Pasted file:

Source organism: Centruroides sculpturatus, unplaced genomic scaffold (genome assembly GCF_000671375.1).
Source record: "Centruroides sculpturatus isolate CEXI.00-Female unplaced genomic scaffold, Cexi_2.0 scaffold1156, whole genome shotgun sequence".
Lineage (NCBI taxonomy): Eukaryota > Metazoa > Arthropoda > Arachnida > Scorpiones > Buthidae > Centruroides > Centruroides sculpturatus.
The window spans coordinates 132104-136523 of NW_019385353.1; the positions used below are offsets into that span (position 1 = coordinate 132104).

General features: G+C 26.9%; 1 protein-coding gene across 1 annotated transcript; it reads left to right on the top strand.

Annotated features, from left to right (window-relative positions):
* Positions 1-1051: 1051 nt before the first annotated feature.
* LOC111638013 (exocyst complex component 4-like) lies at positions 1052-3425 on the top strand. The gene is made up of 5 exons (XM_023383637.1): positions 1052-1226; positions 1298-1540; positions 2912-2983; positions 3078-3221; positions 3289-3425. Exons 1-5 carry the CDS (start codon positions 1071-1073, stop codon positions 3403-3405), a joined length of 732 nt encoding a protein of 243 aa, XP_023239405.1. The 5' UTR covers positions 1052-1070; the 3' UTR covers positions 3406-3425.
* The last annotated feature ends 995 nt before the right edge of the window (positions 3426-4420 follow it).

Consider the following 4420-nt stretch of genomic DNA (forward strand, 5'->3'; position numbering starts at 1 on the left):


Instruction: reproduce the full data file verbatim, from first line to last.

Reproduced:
Source organism: Centruroides sculpturatus, unplaced genomic scaffold (genome assembly GCF_000671375.1).
Source record: "Centruroides sculpturatus isolate CEXI.00-Female unplaced genomic scaffold, Cexi_2.0 scaffold1156, whole genome shotgun sequence".
Lineage (NCBI taxonomy): Eukaryota > Metazoa > Arthropoda > Arachnida > Scorpiones > Buthidae > Centruroides > Centruroides sculpturatus.
The window spans coordinates 132104-136523 of NW_019385353.1; the positions used below are offsets into that span (position 1 = coordinate 132104).

General features: G+C 26.9%; 1 protein-coding gene across 1 annotated transcript; it reads left to right on the top strand.

Annotated features, from left to right (window-relative positions):
* Positions 1-1051: 1051 nt before the first annotated feature.
* LOC111638013 (exocyst complex component 4-like) lies at positions 1052-3425 on the top strand. The gene is made up of 5 exons (XM_023383637.1): positions 1052-1226; positions 1298-1540; positions 2912-2983; positions 3078-3221; positions 3289-3425. Exons 1-5 carry the CDS (start codon positions 1071-1073, stop codon positions 3403-3405), a joined length of 732 nt encoding a protein of 243 aa, XP_023239405.1. The 5' UTR covers positions 1052-1070; the 3' UTR covers positions 3406-3425.
* The last annotated feature ends 995 nt before the right edge of the window (positions 3426-4420 follow it).

Consider the following 4420-nt stretch of genomic DNA (forward strand, 5'->3'; position numbering starts at 1 on the left):